Questions for breastfeeding nurses...

  1. I am starting my first new nurse job on Tuesday (12 hr shifts). I breastfeed my five month old son exclusively. How hard is it to maintain milk supply while being away from baby for 13 hrs, three days a week? Also, how realistic is it to think that I will be able to pump at least once during the day while at work (I will be in a busy L&D unit)? I guess I am wanting some advice/words of wisdom from someone who has "been there, done that". Thanks!!
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    About landonsles

    Joined: Sep '04; Posts: 183; Likes: 14
    Specialty: L&D


  3. by   SmilingBluEyes
    I returned to work when my exclusively-breastfeeding daughter was 5 mo old, too. It was not that hard. I had a VERY good pump (Medela Pump in Style) and used my dinner/lunch breaks to pump. I usually managed to pump at least twice in my 12 hour shift.

    She breastfed for nearly 18 months, so as you can see, I managed to make it work. Just be sure you keep up a healthy diet, drink plenty of water, and have a good pump, and picture of the baby with you for when you do pump. You will make it work I think, if you do these things.

    Good luck and congrats.
  4. by   Dixielee
    BTDT....had to pump during my lunch break, and usually one quick pump later on. It was worth it. I have worked where smokers get a smoke break every 2 hours or so, I figured it was my turn to take an important break and I did it. You may not take breaks for yourself, but you will for your child. Funny how that works.
  5. by   TazziRN
    My baby was not exclusively breast fed because of a supply problem, but I still pumped so that I could give her as much as I possible could. I pumped every two-three hours and I was lucky enough to have a manager who supported that. The manager I had when I went on maternity leave was not supportive of pumping at work, but she had never had kids and I don't think she understood. I had a different manager when I went back to work 3 months later. One of my coworkers is breastfeeding a 6-month-old and she pumps once or twice a 12-hour shift. We do our best to make sure, no matter how busy it is, that she has the breaks to pump even if we don't have time to eat. It can be done, dont worry!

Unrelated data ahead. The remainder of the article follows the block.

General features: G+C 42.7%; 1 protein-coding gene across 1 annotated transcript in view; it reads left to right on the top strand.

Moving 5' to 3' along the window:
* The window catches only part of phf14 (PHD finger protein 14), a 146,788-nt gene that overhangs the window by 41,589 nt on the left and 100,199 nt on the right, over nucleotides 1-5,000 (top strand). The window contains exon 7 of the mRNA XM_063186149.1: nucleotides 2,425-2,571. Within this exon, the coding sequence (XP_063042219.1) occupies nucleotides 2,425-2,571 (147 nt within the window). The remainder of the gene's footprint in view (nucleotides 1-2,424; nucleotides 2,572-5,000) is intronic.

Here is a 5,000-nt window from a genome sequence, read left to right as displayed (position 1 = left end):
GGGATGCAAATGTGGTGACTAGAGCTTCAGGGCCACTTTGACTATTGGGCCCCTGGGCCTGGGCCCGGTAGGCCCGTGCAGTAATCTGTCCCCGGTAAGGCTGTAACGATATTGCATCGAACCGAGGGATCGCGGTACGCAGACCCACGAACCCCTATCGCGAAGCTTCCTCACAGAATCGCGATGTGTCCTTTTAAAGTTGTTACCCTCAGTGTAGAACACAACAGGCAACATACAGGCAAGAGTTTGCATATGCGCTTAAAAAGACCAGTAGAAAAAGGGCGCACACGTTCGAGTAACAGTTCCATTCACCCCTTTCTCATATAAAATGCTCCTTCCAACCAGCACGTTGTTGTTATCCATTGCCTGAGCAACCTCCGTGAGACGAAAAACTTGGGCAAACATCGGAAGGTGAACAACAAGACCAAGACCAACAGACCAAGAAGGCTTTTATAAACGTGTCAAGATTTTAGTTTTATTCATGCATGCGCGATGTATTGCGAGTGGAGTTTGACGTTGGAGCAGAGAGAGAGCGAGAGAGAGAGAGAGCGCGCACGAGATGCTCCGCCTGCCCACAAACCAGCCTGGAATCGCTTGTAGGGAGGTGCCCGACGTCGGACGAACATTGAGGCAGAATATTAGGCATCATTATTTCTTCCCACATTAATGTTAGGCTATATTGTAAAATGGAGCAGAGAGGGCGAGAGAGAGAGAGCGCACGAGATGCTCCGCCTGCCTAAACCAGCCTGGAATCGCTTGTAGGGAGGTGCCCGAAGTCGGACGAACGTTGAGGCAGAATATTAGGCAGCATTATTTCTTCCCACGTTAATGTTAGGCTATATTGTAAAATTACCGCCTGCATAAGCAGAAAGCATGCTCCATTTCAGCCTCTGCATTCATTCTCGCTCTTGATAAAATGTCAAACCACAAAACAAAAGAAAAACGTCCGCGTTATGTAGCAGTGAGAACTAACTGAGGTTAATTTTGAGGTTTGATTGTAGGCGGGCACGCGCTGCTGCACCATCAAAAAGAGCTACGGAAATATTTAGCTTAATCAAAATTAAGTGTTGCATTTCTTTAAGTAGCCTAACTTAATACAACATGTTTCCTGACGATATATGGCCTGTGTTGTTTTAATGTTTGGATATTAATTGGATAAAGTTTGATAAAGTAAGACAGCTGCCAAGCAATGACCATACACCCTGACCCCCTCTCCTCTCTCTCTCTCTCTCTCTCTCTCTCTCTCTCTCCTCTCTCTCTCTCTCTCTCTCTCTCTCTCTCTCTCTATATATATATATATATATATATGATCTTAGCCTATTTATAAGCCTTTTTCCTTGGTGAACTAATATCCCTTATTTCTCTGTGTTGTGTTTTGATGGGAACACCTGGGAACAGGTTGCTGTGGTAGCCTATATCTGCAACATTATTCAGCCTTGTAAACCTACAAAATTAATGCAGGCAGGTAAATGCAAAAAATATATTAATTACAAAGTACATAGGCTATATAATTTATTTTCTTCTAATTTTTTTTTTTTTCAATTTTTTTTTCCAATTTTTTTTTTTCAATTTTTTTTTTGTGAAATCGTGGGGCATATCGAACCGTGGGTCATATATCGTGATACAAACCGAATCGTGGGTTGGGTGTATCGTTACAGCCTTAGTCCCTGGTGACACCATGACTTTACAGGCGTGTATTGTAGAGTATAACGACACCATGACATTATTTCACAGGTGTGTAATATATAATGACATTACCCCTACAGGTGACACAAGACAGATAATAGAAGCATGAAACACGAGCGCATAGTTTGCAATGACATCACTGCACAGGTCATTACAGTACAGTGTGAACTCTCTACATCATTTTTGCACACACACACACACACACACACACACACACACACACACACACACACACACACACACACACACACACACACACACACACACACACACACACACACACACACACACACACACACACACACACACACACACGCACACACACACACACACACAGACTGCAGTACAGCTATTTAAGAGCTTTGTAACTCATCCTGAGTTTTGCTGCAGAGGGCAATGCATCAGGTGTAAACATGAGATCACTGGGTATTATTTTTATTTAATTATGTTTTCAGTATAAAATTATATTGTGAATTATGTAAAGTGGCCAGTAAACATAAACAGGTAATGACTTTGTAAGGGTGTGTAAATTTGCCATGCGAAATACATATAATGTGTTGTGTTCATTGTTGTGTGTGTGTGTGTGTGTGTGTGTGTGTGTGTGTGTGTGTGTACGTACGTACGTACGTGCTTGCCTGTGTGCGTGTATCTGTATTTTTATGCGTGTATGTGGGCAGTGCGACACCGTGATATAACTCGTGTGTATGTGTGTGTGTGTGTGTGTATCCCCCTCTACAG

6. by   GeminiTwinRN
    there are 3 nurses on my unit that pump usuallly 2-3 times in a 12 hour shift. usually it's not a problem at all- although there are those extremely busy days that it's an incredible inconvenience to find other nurses to cover themm while pumping, but still it works out.

    you should be fine.
  7. by   HappyNurse82
    Buy a good pump !! I used whisper wear, nobody could ever tell. Went through loads of batteries..but it was worth it ! Good luck!
  8. by   OC_An Khe
    Just a word of encouragement from a non breast feeding RN, being of the male gender. I have worked with many a new Mom who needed to pump during their work schedule and there was never a problem with them getting the time they needed to pump. I also have never heard of any one complaining about another RN who needed to take this time. Management has been very supportive in this regard also.
  9. by   RN007
    Congrats on your new job! And I commend you for wanting to keep breastfeeding. I pumped for both my kids when I was in my corporate job. For the first I had a private office -- no problem. For the second, I had a cubicle, so I had to pump in the bathroom in front of anyone who walked in, but I handled it discretely and while some didn't get it, they learned to leave me alone. I know working in L&D is busy, but I can't imagine a more supportive work environment. At least I hope it is for you. Good luck, and like you've been told before, remember to drink lots of water!
  10. by   Jo Dirt